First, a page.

The California Citizens Redistricting Commission completed its once-every-decade constitutional duty on December 27, 2021, when it submitted final maps to the Secretary of State that detail new boundaries for 80 Assembly members, 40 senators, 52 congressional representatives and four members of the Board of Equalization.
Remember that California voters, with backing from the California Chamber of Commerce, took the job of drawing political lines away from the Legislature and handed it to an independent commission with the passage of Propositions 17 and 20.
Maps Reflect Population Shifts
Now, for the second time since 2011, a newly established commission has created updated political maps that reflect shifts in California’s population in the last decade. Importantly, the commissioners were prohibited from factoring in where an incumbent office holder resides or their partisan affiliation.
The 14-member commission, consisting of five Republicans, five Democrats and four members unaffiliated with either of the two major political parties, were tasked with completing their work in record time due to a six-month delay in the release of the U.S. census information. The new maps had to be finished before the New Year because candidates began the filing process on January 3, 2022.
In addition to the compressed timeline, the commission faced an additional challenge as California lost a seat in the U.S. House of Representatives for the first time in the state’s history. The shrinking of the delegation came about because California did not grow as fast as other sunbelt states like Arizona, Texas, and Florida, which all gained at least one congressional representative.
Voting Rights Act Impact
In drawing the maps, the law required commissioners to adhere to the federal Voting Rights Act (VRA), which ensures that ethnic voters’ rights are protected by, where possible, creating minority majority districts to increase the possibility of more candidates of color holding office.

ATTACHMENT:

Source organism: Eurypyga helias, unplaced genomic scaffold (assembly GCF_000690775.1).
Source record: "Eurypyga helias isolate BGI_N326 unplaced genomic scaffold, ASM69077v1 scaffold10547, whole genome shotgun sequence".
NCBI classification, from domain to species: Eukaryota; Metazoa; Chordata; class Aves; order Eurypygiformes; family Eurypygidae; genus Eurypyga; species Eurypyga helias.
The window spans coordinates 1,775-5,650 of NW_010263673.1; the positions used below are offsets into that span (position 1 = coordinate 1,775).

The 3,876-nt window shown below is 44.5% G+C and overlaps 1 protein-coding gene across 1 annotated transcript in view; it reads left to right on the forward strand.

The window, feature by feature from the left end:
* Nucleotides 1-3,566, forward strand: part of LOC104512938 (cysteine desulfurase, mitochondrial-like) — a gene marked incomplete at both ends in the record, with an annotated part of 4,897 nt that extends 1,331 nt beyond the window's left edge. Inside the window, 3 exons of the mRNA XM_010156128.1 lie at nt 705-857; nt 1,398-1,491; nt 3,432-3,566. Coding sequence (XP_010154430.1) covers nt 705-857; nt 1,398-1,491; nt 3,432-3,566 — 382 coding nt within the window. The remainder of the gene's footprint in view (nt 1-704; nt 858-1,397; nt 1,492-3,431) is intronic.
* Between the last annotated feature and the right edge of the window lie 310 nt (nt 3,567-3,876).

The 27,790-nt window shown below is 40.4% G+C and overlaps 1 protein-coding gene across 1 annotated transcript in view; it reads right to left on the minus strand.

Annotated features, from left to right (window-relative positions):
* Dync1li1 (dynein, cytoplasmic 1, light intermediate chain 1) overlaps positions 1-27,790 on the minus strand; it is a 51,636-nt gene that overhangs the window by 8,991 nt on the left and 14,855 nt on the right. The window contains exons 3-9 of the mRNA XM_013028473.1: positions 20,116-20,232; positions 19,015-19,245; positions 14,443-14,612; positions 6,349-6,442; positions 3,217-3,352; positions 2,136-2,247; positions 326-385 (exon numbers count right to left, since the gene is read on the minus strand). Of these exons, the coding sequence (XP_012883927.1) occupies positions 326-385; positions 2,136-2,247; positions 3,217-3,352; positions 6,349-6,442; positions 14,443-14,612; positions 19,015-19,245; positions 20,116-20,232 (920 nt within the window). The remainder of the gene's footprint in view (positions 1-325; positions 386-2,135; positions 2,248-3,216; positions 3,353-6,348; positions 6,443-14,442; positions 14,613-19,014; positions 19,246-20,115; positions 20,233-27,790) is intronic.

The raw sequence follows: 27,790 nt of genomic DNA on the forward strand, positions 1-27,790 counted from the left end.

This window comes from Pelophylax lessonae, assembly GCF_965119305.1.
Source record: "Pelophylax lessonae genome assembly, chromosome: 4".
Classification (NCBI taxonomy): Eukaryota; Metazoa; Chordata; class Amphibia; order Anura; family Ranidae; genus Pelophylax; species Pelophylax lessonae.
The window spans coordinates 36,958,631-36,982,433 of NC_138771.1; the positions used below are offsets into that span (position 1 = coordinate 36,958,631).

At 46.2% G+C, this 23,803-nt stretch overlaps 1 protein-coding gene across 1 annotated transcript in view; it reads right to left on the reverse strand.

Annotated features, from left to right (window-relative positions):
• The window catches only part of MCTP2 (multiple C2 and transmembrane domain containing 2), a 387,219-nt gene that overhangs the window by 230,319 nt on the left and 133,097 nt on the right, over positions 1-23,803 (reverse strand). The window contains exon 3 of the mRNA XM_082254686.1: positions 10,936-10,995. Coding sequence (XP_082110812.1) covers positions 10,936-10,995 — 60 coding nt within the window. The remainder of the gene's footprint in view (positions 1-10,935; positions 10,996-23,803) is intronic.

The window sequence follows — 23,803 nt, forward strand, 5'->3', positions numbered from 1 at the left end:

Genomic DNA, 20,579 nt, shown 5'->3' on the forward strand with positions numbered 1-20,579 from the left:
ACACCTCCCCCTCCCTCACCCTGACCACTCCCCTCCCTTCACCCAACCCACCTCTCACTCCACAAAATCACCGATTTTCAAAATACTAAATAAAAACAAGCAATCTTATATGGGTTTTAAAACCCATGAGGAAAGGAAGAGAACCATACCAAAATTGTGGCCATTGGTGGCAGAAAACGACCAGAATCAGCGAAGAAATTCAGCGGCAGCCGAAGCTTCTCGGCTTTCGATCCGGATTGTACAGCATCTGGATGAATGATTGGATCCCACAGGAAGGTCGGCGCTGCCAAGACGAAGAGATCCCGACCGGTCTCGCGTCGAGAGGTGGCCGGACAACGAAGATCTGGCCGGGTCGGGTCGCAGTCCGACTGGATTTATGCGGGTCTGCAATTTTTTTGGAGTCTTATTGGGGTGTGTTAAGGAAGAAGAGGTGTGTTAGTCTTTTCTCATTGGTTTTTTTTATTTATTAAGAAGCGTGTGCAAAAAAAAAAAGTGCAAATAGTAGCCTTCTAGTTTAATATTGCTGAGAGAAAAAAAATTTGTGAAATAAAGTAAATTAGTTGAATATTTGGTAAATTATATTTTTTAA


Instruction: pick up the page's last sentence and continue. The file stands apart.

Increases in the population of California’s Latino and Asian American residents plus declines in the number of white voters led the commission to create more VRA districts in the Central Valley and Inland Empire for Latinos and in the Bay Area for Asian Americans.
It is projected that 16 of the 52 congressional districts have a Latino voting age population of at least 50%. Similarly, of the 80 Assembly seats, 22 have a majority Latino population, as do 11 of the 40 Senate seats. The new maps include two majority Asian American districts, plus 16 districts where Asian Americans make up more than 30% of eligible voters or so-called influence districts.
Beyond the VRA, commissioners were tasked with considering Communities of Interest, a loosely defined term that includes city and county boundaries, transportation corridors and business clusters — think entertainment, tech or aerospace.
And, the new districts had to have a consistent number of voters, with the target for the Assembly of 500,000, for the Senate 1 million and 760,000 for the U.S. House of Representatives.
Incumbent ‘Musical Chairs’
As mentioned above, the commission was not to regard an incumbent’s residency or party affiliation when drawing new boundaries. The result has created what CalMatters columnist Dan Walters called “a game of musical chairs,” as some members were drawn out of their current districts.
It should be noted that congressional representatives are not required to live in their districts, but members of the state Senate and Assembly do have a residency requirement, which has forced several to move into newly drawn adjacent seats.
Those members unable to find a friendly place to land will be forced into matchups against colleagues from their own party or choosing not to run for reelection. Several retirements have already been announced and more are expected in the coming days.
Democratic Super Majority
What won’t change with the new maps is the partisan composition of the Legislature. Democrats will continue to keep their super majority status for the next decade unless there are dramatic changes in voter attitudes and party identification. Democrats outnumber Republicans by a 2 to 1 margin, meaning that California remains a deeply blue state.
However, CalChamber’s bipartisan approach to helping elect both Democratic and Republican candidates to the Senate and Assembly does provide us with a deep bench of allies from both parties. These are the legislators proud to work with us in a bipartisan fashion to ensure that California remains a hub for innovation, entrepreneurship, and economic growth.